Environmental Instrumentation and Analysis Handbook
* Serves as a technical reference in the field of environmental science and engineering
* Includes information on instrumentation used for measurement and control of effluents and emissions from industrial facilities that can directly influence the environment
* Focuses on applications, making it a practical reference tool
PART I: INSTRUMENTATION METHODOLOGIES.
1. Influence of Regulatory Requirements on Instrumentation Design (Randy D. Down).
2. In Situ Versus Extractive Measurement Techniques (Gerald McGowan).
3. Validation of Continuous Emission Monitor (CEM) System Accuracy and Reliability (Todd B. Colin).
4. Integration of CEM into Distributed Control Systems (Joseph A. Ice).
5. Infrared Absorption Spectroscopy (Tye Ed Barber, Norma L. Ayala, John M.E. Storey, G. Louis Powell, William D. Brosey, and Norman R. Smyrl).
6. Ultraviolet Analyzers (Jeffrey E. Johnston and Marc M. Baum).
7. Total Hydrocarbon Analysis Using Flame Ionization Detector (John Kosch).
8. Gas Chromatography in Environmental Analysis (John N. Driscoll).
9. Online Analysis of Environmental Samples by Mass Spectrometry (Raimo A. Ketola).
10. Photoionization (John N. Driscoll).
11. Portable Versus Stationary Analytical Instruments (Randy D. Down).
12. Application of XRF to the Analysis of Environmental Samples (John N. Driscoll).
13. Laboratory Analysis (Paul J. Giammatteo and John C. Edwards).
14. Solid-Phase Microextraction (Yong Chen and Janusz Pawliszyn).
15. Continuous Particulate Monitoring (William J. Averdieck).
16. Gas Survey Instruments (Randy D. Down).
17. Ion Chromatography for the Analysis of Inorganic Anions in Water (Peter E. Jackson).
18. Ultraviolet–Visible Analysis of Water and Wastewater (Bernard J. Beemster).
PART II: WATER QUALITY PARAMETERS.
19. Thermal Conductivity Detectors (John M. Hiller and Nancy M. Baldwin).
20. Opacity Monitors (Julian Saltz).
21. Temperature Measurement (Randy D. Down).
22. pH Analyzers and Their Application (James R. Gray).
23. Conductivity Analyzers and Their Application (James R. Gray).
24. Turbidity Monitoring (John Downing).
25. Watershed Scale, Water Quality Monitoring–Water Sample Collection (Randy A. Dahlgren, Kenneth W. Tate, and Dylan S. Ahearn).
PART III: GROUND WATER MONITORING.
26. Level Measurements in Groundwater Monitoring Wells (Willis Weight).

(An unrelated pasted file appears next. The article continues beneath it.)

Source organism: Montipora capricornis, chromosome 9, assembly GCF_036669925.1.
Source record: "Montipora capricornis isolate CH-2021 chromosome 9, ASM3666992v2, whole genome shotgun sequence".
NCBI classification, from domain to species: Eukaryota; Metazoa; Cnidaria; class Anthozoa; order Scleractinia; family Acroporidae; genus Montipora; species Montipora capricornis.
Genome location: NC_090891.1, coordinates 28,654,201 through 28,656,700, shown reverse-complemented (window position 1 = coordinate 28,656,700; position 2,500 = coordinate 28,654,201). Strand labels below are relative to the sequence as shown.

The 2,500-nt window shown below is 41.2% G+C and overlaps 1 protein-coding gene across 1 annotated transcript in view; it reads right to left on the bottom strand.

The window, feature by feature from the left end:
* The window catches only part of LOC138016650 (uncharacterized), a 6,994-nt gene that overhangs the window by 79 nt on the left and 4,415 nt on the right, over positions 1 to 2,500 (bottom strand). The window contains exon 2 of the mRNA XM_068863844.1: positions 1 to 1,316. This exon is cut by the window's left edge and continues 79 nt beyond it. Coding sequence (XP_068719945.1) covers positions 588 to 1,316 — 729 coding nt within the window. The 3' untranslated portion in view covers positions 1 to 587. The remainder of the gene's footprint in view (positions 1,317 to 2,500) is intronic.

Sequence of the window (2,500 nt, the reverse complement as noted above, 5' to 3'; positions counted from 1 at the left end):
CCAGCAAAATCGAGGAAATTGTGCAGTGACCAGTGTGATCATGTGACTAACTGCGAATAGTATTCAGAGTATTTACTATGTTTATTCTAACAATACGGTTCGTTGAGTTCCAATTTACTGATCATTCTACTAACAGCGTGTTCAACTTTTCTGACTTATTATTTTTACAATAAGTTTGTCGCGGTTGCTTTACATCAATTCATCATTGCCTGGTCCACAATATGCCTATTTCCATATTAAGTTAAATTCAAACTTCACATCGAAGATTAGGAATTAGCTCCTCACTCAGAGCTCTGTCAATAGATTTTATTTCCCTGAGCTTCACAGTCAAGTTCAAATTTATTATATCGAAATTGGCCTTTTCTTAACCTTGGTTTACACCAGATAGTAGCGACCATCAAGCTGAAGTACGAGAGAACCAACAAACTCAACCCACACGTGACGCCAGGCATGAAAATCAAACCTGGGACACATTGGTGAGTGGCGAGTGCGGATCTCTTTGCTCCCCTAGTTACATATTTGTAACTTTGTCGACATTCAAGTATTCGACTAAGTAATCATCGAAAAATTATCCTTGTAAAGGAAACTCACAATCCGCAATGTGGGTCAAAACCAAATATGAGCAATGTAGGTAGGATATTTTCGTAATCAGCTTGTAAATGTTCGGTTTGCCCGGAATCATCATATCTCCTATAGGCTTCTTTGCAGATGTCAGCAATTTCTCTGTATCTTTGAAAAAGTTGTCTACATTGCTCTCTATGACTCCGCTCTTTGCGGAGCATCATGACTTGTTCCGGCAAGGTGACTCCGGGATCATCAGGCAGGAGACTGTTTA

27. Laboratory Analysis of Wastewater and Groundwater Samples (Lawrence R. Keefe).
28. Techniques for Groundwater Sampling (Robert M. Powell).
29. Soil Permeability and Dispersion Analysis (Aziz Amoozegar).
30. Passive Sampling (Lee Trotta).
31. Instrumentation in Groundwater Monitoring (David L. Russell).
32. Microbiological Field Sampling and Instrumentation in Assessment of Soil and Groundwater Pollution (Ann Azadpour-Keeley).
PART IV: WASTEWATER MONITORING.
33. Use of Instrumentation for pH Control (Mark Lang).
34. Automatic Wastewater Sampling Systems (Bob Davis and Jim McCrone).
35. Optimum Wastewater Sampling Locations (Bob Davis and James McCrone).
36. Wastewater Level Measurement Techniques (Ernest Higginson).
PART V: AIR MONITORING.
37. Data Acquisition Systems for Ambient Air Monitoring (Matthew Eisentraut and Martin Hansen).
38. Air Pollution Control Systems (Randy D. Down).
39. Measurement of Ambient Air Quality (Gerald McGowan).
PART VI: FLOW MONITORING.
40. Air Flow Measurement (Randy D. Down).
41. Gas Flow Measurement (Ashok Kumar, Jampana Siva Sailaja and Harish G. Rao).
42. Non-Open-Channel Flow Measurement (Randy D. Down).
43. Open-Channel Wastewater Flow Measurement Techniques (Bob Davis and Jim McCrone).
44. Compliance Flow Monitoring in Large Stacks and Ducts (Richard Myers).
JAY H. LEHR, PHD, is the Science Director of The Heartland Institute and Senior Scientist at Bennett & Williams, Inc. He is the author of fourteen books and over 500 articles on environmental science.
"...a comprehensive catalog of the benefits and drawbacks of virtually every available tool and technique." (Journal of the American Water Resources Association, April 2005)
"...should greatly simply the decision making process when selecting the proper monitoring method or instrument." (E-STREAMS, April 2005)
"Each chapter gives a detailed description of the instrument and methodology at hand, which is supported by valuable case studies and enriched by discussions of common pitfalls and how to avoid them." (Journal of the American Chemical Society, March 31, 2005)
“…an excellent guide to the variety of the
techniques used for environmental monitoring and analysis.”
(Analytical and Bioanalytical Chemistry, February
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